I started things off rolling out of the pit lane of Algarve International Circuit in Portimão, Portugal in the Vantage with some trepidation. This track is infamously challenging, and its undulating elevation, blind crests, and harrowing corners are not to be trifled with. Throw in the fact that it was constantly drenched by rolling storms, and it was a recipe for trouble. I started out in “sport,” the first of three driving settings that include “sport plus” and “track”. These, along with three levels of damper stiffness, can be switched on the fly thanks to wheel-mounted toggles. Even in this setting, the Vantage felt tight and manageable. None of the feedback was dulled. In fact, the car is so well balanced, it communicates very nuance to the driver. It’s almost like sensory overload in terms of road feel and sensation of speed. Entering a corner too hot, I felt precisely how much grip I had, with none of the false confidence a more muted car would have given me due to blissful ignorance.
Indeed, the car’s feedback and performance gave me the confidence to push my limits further on Algarve’s heart-thumping course with each lap. I climbed through the revs on the front straight, the burble of the optional quad exhaust bursting to life when the pedal is mashed. Aston Martin claims all that torque can send the Vantage from 0 to 60 in 3.6 seconds and I’m inclined to believe them. Stepping hard on the optional carbon ceramic brakes before coming close to the Vantage’s 195 mph top speed is frightening each time, but they remain reliable lap after lap. After a while, a track that was once intimidating was dominated by the Vantage, and each session was faster than the last.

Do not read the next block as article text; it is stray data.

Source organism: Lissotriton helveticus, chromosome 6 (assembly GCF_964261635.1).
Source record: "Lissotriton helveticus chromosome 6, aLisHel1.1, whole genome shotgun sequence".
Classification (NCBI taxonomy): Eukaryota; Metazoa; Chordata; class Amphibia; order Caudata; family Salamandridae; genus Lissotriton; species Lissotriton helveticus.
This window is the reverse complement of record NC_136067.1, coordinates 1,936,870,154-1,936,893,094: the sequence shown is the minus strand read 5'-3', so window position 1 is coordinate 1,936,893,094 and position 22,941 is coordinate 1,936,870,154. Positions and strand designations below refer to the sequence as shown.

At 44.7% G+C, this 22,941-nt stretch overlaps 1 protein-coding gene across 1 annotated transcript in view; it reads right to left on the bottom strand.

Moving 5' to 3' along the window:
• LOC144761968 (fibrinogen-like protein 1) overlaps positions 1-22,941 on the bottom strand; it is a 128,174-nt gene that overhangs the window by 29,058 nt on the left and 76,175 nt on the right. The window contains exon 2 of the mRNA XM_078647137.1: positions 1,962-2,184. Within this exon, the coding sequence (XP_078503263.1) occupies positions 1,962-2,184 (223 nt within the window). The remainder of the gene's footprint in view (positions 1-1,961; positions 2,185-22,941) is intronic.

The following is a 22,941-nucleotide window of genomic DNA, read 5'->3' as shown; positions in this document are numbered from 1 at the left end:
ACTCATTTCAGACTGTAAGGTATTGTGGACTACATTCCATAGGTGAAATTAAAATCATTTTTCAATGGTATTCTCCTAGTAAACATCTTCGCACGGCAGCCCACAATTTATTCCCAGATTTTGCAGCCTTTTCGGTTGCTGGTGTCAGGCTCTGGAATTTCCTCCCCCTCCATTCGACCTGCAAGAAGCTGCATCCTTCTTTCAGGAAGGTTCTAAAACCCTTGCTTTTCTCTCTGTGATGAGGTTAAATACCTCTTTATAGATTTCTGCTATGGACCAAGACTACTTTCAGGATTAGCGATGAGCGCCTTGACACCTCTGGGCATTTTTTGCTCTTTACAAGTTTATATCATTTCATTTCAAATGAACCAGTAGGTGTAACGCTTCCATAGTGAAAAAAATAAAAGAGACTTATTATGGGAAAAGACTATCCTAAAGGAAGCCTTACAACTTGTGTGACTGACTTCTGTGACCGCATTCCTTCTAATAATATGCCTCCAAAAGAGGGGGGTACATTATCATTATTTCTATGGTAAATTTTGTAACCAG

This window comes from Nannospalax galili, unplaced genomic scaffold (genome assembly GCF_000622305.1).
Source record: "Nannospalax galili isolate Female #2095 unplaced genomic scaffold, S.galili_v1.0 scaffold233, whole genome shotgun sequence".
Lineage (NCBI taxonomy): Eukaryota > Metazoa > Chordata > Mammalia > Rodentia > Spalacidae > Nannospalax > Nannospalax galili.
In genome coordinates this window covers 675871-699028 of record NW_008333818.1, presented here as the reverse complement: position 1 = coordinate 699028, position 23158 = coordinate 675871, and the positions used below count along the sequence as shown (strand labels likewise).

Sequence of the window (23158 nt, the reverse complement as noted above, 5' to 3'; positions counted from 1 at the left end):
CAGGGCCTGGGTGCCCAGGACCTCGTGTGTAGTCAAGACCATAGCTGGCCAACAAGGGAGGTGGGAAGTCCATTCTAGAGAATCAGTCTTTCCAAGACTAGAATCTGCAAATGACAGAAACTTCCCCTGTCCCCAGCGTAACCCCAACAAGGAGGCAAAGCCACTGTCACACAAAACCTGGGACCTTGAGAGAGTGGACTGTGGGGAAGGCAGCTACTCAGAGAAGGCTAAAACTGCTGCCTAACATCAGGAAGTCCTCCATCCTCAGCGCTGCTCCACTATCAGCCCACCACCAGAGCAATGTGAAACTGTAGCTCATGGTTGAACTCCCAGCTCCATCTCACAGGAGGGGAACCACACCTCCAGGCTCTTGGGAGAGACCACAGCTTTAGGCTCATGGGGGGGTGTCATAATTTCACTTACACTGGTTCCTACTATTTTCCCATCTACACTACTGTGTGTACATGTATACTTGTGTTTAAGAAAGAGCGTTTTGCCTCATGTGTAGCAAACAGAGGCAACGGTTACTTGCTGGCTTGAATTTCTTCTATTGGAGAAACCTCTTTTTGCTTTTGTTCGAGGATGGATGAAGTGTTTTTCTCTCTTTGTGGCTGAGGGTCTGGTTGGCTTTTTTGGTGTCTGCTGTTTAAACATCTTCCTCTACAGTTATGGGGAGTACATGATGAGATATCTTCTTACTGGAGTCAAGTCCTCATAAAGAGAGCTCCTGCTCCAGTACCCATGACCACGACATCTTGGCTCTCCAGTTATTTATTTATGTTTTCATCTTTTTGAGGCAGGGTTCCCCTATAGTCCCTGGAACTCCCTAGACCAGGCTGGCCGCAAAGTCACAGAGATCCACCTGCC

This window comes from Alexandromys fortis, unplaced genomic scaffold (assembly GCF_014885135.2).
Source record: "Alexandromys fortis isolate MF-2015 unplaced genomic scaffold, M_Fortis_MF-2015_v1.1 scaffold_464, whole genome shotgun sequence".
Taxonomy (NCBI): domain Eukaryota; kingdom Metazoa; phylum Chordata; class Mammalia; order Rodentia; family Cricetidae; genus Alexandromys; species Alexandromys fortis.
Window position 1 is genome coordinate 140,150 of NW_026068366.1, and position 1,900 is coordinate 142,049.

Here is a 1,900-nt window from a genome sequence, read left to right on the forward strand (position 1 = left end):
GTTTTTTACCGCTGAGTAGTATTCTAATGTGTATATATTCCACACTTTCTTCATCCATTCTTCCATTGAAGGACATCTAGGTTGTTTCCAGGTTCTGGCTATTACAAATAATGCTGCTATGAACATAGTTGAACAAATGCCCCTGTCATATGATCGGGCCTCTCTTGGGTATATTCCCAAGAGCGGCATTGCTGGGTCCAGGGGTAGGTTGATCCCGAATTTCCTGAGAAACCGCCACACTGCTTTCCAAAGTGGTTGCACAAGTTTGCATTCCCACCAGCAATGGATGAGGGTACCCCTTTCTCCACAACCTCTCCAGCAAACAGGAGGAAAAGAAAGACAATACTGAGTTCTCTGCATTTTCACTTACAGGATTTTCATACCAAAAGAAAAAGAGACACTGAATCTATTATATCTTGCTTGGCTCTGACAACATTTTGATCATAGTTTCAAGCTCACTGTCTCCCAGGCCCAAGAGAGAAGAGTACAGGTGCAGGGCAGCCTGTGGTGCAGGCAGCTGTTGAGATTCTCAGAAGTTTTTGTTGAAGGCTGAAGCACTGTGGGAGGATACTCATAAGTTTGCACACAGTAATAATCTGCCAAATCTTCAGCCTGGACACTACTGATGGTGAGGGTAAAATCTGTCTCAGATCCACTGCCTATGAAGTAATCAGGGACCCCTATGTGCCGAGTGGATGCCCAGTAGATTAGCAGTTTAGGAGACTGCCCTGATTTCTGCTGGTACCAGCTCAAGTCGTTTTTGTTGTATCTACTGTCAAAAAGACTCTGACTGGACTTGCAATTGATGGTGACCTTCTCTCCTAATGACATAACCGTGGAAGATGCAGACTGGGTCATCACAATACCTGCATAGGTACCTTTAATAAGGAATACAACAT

On the road, the Vantage is equally enjoyable, if you want it to be. If not, the Vantage doesn’t punish you for not taking it to the track. Its cabin is a comfortable place to sit and the Aston will remain docile until the outstretched road ahead is too tempting to ignore. While the Vantage doesn’t wear a metaphorical suit like its sibling, the DB11, it’s still elegant enough to turn heads. The extra aerodynamic bits certainly make the Vantage stand out as premium athletic apparel rather than traditional business attire.
In the land of the “daily driver” premium sports where Porsche 911s and Audi R8s rule, the Aston Martin Vantage might be the invasive species that tips the ecological balance. It’s striking to behold and even more exhilarating to drive. Will you join the pack? Aston Martin Vantage.
Story by, Alex Kalogiannis. Photos, Max Earey, Dean Smith and Dominic Fraser. Aston Martin on UnamedProject.com: